Ecology of twig-dwelling ants in a wet lowland tropical forest

M. M. Byrne

Research output: Contribution to journalArticlepeer-review

113 Scopus citations

Abstract

Nest densities at La Selva, Costa Rica were high (7.48 nests/m2) and potential nest sites were abundant. Colonies moved frequently (residence times for species ranged from 35-146 days) from one twig nest to another, occupying a wide range of twig types. Colonization was not reduced by the presence of resident ant colonies. Queenright nests (in which at least one queen is present) and queenless workers, as well as dealate queens, colonized artificial nests. Activity times and diet composition did not differ between the two species with largest sample sizes; workers were active under most conditions. Despite their abundance, twig-dwelling ants are limited neither by availability of nest sites nor food. Many of the 32 species found coexisting at La Selva may be limited by high mortality during alate dispersal or colony movement. -from Author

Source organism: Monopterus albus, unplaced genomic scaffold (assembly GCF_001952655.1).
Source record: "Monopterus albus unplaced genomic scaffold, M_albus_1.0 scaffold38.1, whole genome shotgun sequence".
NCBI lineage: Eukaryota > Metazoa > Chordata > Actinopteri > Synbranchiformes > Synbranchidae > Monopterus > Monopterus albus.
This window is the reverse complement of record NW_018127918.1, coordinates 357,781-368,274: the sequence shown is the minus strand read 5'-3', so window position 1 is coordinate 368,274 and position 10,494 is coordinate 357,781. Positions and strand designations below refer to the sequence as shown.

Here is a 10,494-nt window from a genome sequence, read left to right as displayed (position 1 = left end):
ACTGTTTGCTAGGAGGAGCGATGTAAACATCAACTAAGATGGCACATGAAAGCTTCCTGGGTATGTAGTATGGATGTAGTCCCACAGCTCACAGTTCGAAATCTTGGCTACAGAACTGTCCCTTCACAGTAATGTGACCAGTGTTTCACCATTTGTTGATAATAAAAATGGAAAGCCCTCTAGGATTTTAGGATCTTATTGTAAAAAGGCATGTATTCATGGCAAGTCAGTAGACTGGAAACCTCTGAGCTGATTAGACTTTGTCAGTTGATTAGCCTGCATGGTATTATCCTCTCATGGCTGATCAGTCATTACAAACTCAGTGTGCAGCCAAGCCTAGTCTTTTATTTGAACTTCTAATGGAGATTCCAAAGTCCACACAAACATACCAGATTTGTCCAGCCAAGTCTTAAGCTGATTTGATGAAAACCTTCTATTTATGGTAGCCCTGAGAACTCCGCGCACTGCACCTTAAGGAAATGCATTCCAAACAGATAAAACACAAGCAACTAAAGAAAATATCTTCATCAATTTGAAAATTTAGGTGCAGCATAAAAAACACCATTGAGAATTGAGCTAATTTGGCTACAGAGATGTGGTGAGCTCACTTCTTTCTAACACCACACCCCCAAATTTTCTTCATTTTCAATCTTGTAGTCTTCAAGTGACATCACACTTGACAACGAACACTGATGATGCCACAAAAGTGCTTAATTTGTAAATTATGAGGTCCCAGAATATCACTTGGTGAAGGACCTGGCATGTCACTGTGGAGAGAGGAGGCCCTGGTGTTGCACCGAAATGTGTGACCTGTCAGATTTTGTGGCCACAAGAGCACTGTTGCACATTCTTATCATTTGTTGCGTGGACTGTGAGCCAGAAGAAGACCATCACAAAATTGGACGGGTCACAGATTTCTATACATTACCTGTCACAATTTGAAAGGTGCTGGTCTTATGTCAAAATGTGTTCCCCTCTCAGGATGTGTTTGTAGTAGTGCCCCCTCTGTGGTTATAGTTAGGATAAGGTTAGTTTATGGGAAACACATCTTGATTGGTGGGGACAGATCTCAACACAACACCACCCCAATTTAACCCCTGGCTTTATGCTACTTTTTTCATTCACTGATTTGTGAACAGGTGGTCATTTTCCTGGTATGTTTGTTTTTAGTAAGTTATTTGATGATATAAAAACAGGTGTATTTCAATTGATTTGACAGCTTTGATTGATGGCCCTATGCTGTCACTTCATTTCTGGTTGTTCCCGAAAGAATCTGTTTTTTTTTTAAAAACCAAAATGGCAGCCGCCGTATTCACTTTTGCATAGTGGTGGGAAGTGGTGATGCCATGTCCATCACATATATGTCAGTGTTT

Original languageEnglish (US)
Pages (from-to)61-72
Number of pages12
JournalBiotropica
Volume26
Issue number1
DOIs
StatePublished - Jan 1 1994

ASJC Scopus subject areas

  • Ecology, Evolution, Behavior and Systematics

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